Blogs are free enterprise capitalist expressions of communication

The day when the number of blogs equals the number of people in the US cannot be too far. Mainstream media, activist groups, corporations, and countless numbers of individuals and entities, are evaluating this medium trying to make the most out of it before (too) late. It's a blog-rush out there!

Following, let us take a look at some of the comparative-, and intrinsic-success factors for the blogs.

Arguably, the newsgroup is the predecessor of the blog. Newsgroups are still very popular forms of individual expression within the larger context of social-networks. So, everything we've come to know about social networks applies to newsgroups. On the advantages side, newsgroups enjoy the network effects/externality: the value of the newsgroup, to each one of its members, is the square of the number of members. On the costs side, newsgroups suffer from the tragedy of commons: rationally or not, each member of the newsgroup tries to maximize her own gain/utility function, which, at the limit, occurs when that member makes no contribution to the newsgroup. Things can get even worse when a newsgroup member's contribution is to flame the group--post a message that in essence destroys value for the other members of the group. Flaming has been addressed relatively well by introducing editorship/mediators. So, edited/moderated newsgroups tend to be of more value for their members. Also on the costs side, newsgroup membership comes usually on the cost of an email account, and requires the skills to handle email and a web browser.

Blogs could possibly be extended to embrace all characteristics of newsgroups while enjoying its own strengths as well. A blog could have more contributors besides its owner, and comes for about the same skill/fee prerequisites of newsgroups. Unlike a newsgroup, blogs are open to everybody to see, but not necessarily to comment. It is the intrinsic features/strengths blogs have that may address the costs associated with newsgroups. A blog's owner is the default editor of the blog, so blogs could become moderated fora. Then, a blog enables its owner(s) to build a mix of financial and moral capital, and it also allows its owner(s) to draw against the same capital. Let us examine the power of this statement: a blog allows you and me to build brand equity around our names/skill sets, monetize the equity we built, and it even provides the mechanics of using some of the capital we created. One can see how the blog solves a great deal of the tragedy of commons problem--through an old CATO Institute-like recipe, privatization. Thus, the title of my posting...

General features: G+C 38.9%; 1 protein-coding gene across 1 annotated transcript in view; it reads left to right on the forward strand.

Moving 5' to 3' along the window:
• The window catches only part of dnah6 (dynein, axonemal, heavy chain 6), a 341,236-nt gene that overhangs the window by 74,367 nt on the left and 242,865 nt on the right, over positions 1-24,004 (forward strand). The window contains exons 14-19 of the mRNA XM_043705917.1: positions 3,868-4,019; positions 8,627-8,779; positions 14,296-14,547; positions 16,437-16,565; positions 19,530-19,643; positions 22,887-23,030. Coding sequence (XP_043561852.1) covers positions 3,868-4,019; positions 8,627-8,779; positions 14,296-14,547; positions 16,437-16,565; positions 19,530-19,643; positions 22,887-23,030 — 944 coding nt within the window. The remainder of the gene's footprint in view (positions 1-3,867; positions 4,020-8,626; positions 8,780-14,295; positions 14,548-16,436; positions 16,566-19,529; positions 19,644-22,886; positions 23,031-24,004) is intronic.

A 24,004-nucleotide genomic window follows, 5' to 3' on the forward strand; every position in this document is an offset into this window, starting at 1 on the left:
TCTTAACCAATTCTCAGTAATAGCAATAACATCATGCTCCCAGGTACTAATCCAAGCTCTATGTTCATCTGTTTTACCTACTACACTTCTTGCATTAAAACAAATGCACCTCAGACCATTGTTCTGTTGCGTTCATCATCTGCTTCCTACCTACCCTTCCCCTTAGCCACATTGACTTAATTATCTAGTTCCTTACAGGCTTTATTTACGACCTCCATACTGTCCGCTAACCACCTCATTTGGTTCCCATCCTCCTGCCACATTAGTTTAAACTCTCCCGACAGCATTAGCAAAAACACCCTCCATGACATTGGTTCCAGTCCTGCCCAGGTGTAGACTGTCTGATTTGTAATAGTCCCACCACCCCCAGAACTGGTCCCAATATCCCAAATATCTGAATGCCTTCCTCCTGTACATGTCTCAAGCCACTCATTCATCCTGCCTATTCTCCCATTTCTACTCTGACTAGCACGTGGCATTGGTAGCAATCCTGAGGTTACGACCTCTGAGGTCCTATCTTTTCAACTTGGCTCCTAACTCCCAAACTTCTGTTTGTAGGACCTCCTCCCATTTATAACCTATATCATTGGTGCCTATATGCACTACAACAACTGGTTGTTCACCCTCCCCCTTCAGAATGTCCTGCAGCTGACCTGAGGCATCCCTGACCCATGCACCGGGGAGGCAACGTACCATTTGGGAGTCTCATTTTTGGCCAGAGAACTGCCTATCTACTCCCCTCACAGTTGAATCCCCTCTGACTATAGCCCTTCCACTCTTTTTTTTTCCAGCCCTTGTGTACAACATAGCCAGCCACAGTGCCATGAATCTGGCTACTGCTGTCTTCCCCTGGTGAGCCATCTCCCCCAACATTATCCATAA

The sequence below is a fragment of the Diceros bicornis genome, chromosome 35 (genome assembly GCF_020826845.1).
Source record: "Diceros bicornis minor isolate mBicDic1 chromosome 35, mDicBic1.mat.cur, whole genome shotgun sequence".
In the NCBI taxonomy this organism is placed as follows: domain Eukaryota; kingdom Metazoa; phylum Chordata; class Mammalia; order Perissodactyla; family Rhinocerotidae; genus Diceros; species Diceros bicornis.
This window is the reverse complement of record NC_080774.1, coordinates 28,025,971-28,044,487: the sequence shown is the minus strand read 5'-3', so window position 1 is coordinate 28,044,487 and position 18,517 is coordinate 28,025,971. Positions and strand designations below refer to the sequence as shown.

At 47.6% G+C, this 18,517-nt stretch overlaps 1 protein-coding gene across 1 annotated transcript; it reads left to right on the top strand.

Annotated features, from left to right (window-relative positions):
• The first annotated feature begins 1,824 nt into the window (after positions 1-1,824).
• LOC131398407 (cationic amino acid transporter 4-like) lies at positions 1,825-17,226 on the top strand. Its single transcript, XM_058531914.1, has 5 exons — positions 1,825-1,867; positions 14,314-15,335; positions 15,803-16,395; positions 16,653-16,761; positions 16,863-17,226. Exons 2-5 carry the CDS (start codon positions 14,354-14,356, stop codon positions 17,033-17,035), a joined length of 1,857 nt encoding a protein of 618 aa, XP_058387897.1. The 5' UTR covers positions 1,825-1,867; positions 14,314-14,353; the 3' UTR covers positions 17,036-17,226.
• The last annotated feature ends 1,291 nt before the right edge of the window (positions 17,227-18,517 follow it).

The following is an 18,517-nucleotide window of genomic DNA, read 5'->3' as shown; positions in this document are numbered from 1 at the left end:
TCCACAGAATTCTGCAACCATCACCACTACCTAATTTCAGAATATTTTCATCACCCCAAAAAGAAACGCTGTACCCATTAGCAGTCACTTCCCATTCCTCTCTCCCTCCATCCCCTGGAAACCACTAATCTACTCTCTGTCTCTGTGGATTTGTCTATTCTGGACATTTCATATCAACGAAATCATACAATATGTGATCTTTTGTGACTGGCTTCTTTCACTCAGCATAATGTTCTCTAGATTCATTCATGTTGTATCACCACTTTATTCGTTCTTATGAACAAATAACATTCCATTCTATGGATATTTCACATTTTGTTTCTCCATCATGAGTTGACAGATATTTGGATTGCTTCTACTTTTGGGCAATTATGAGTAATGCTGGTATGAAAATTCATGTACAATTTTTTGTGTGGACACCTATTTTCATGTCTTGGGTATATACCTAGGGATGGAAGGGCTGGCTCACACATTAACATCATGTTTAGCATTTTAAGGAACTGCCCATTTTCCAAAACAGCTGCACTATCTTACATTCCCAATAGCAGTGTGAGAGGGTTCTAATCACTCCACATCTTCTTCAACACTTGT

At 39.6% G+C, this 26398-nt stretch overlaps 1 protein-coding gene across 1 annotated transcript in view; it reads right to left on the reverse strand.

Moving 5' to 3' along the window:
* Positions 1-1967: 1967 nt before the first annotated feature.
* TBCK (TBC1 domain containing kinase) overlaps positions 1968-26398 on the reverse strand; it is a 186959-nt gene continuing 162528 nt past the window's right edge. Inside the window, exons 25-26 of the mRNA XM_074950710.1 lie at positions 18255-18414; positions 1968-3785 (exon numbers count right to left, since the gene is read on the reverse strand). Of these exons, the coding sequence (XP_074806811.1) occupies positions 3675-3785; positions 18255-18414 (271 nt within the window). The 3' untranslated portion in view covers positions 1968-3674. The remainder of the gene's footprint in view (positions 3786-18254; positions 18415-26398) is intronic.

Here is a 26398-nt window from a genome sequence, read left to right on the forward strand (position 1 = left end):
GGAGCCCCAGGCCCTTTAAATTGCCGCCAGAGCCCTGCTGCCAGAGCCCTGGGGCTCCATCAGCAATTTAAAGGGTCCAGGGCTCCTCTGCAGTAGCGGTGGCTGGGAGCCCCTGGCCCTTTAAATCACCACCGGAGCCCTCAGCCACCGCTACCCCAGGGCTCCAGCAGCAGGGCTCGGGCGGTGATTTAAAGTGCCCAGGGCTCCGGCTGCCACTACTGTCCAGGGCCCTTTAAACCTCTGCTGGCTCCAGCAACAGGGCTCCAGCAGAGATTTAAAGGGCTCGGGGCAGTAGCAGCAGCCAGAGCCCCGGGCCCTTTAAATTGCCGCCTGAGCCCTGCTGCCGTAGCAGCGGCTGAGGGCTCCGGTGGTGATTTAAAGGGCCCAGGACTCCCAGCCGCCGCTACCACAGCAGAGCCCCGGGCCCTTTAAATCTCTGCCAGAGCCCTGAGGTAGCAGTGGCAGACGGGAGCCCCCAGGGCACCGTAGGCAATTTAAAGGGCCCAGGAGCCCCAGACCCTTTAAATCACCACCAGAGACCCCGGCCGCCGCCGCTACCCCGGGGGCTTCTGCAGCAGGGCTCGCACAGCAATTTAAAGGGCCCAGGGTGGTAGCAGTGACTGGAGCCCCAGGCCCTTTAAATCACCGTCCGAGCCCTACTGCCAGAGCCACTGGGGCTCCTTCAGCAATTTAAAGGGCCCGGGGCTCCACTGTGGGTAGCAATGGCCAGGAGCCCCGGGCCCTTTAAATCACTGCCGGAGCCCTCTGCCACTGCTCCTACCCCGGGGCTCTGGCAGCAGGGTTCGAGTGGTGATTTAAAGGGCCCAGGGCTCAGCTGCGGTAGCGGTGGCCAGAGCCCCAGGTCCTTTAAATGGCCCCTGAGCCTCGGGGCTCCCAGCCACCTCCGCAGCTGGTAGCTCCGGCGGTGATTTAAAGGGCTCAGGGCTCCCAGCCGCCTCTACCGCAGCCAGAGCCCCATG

How do I know where to go for my questions? Possible solutions: emerging hierarchies, blog-aggregators, co-optation by newspapers, Darwinian selection, directories, word of mouth, search-engine rankings...

Growth Scenarios:

For most of us, blogs will be just another way to store digitally our trivia. For as long as key-word advertising is the major game in the advertising world,nothing targets an ad better than a text-search. This means I'll be able to save my daughter's graduation pictures as a service provided to me by, let us say, Google. As another category, we'll witness the emergence of independent online anchors--not all talented people (can) fit in the newsrooms of the world. And, a third category could well be the ad-hoc reporters in some sore spot on the planet.

Thank you for your comments, and happy blogging!

1 comment:

fCh said...

Blogs as preambles to conversation...

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